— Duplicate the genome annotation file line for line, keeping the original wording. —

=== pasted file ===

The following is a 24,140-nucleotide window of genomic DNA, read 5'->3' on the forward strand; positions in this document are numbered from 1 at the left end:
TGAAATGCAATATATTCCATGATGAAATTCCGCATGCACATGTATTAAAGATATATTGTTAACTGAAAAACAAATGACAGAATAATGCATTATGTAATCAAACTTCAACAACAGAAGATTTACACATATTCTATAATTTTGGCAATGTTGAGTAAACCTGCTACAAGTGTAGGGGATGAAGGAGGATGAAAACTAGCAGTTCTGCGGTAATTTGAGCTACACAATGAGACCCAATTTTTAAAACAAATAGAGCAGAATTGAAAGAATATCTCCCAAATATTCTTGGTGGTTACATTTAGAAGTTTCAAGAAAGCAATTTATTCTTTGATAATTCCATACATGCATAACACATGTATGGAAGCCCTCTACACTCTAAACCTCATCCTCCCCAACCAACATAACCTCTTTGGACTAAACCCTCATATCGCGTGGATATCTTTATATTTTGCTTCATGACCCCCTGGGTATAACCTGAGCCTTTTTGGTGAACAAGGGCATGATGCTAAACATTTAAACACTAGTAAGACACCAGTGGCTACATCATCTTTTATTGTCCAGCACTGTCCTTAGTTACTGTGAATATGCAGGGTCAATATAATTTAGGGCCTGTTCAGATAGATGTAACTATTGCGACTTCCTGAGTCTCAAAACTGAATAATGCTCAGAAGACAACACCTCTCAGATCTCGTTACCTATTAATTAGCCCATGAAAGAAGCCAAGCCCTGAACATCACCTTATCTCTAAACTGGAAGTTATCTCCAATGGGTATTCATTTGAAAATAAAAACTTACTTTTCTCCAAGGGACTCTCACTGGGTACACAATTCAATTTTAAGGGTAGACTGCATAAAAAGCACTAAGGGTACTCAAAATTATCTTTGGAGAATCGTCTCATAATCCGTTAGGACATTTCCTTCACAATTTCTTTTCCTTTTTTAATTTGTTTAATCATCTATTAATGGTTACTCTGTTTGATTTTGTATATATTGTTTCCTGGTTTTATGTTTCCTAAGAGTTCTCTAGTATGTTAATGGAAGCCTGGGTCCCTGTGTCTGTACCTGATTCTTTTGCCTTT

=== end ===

The following is a 24,140-nucleotide window of genomic DNA, read 5'->3' on the forward strand; positions in this document are numbered from 1 at the left end:
TGAAATGCAATATATTCCATGATGAAATTCCGCATGCACATGTATTAAAGATATATTGTTAACTGAAAAACAAATGACAGAATAATGCATTATGTAATCAAACTTCAACAACAGAAGATTTACACATATTCTATAATTTTGGCAATGTTGAGTAAACCTGCTACAAGTGTAGGGGATGAAGGAGGATGAAAACTAGCAGTTCTGCGGTAATTTGAGCTACACAATGAGACCCAATTTTTAAAACAAATAGAGCAGAATTGAAAGAATATCTCCCAAATATTCTTGGTGGTTACATTTAGAAGTTTCAAGAAAGCAATTTATTCTTTGATAATTCCATACATGCATAACACATGTATGGAAGCCCTCTACACTCTAAACCTCATCCTCCCCAACCAACATAACCTCTTTGGACTAAACCCTCATATCGCGTGGATATCTTTATATTTTGCTTCATGACCCCCTGGGTATAACCTGAGCCTTTTTGGTGAACAAGGGCATGATGCTAAACATTTAAACACTAGTAAGACACCAGTGGCTACATCATCTTTTATTGTCCAGCACTGTCCTTAGTTACTGTGAATATGCAGGGTCAATATAATTTAGGGCCTGTTCAGATAGATGTAACTATTGCGACTTCCTGAGTCTCAAAACTGAATAATGCTCAGAAGACAACACCTCTCAGATCTCGTTACCTATTAATTAGCCCATGAAAGAAGCCAAGCCCTGAACATCACCTTATCTCTAAACTGGAAGTTATCTCCAATGGGTATTCATTTGAAAATAAAAACTTACTTTTCTCCAAGGGACTCTCACTGGGTACACAATTCAATTTTAAGGGTAGACTGCATAAAAAGCACTAAGGGTACTCAAAATTATCTTTGGAGAATCGTCTCATAATCCGTTAGGACATTTCCTTCACAATTTCTTTTCCTTTTTTAATTTGTTTAATCATCTATTAATGGTTACTCTGTTTGATTTTGTATATATTGTTTCCTGGTTTTATGTTTCCTAAGAGTTCTCTAGTATGTTAATGGAAGCCTGGGTCCCTGTGTCTGTACCTGATTCTTTTGCCTTT